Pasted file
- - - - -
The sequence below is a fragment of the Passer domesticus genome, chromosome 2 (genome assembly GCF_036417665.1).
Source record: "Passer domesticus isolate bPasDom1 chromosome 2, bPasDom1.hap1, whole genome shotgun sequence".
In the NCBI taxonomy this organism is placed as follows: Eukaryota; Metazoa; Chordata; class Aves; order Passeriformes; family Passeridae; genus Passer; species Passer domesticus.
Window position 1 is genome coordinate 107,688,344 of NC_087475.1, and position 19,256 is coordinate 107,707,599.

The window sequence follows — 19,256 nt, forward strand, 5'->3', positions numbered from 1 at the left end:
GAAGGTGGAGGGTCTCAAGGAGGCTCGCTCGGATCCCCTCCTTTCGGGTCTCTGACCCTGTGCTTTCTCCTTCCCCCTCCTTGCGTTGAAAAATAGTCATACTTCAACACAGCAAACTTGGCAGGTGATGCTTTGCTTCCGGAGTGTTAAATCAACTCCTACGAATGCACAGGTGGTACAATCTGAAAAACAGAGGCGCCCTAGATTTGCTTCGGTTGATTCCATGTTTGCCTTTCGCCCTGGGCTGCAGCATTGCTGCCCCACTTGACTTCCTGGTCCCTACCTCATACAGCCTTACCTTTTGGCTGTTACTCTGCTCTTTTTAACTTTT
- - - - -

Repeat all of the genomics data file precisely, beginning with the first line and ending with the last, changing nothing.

The sequence below is a fragment of the Passer domesticus genome, chromosome 2 (genome assembly GCF_036417665.1).
Source record: "Passer domesticus isolate bPasDom1 chromosome 2, bPasDom1.hap1, whole genome shotgun sequence".
In the NCBI taxonomy this organism is placed as follows: Eukaryota; Metazoa; Chordata; class Aves; order Passeriformes; family Passeridae; genus Passer; species Passer domesticus.
Window position 1 is genome coordinate 107,688,344 of NC_087475.1, and position 19,256 is coordinate 107,707,599.

The window sequence follows — 19,256 nt, forward strand, 5'->3', positions numbered from 1 at the left end:
GAAGGTGGAGGGTCTCAAGGAGGCTCGCTCGGATCCCCTCCTTTCGGGTCTCTGACCCTGTGCTTTCTCCTTCCCCCTCCTTGCGTTGAAAAATAGTCATACTTCAACACAGCAAACTTGGCAGGTGATGCTTTGCTTCCGGAGTGTTAAATCAACTCCTACGAATGCACAGGTGGTACAATCTGAAAAACAGAGGCGCCCTAGATTTGCTTCGGTTGATTCCATGTTTGCCTTTCGCCCTGGGCTGCAGCATTGCTGCCCCACTTGACTTCCTGGTCCCTACCTCATACAGCCTTACCTTTTGGCTGTTACTCTGCTCTTTTTAACTTTT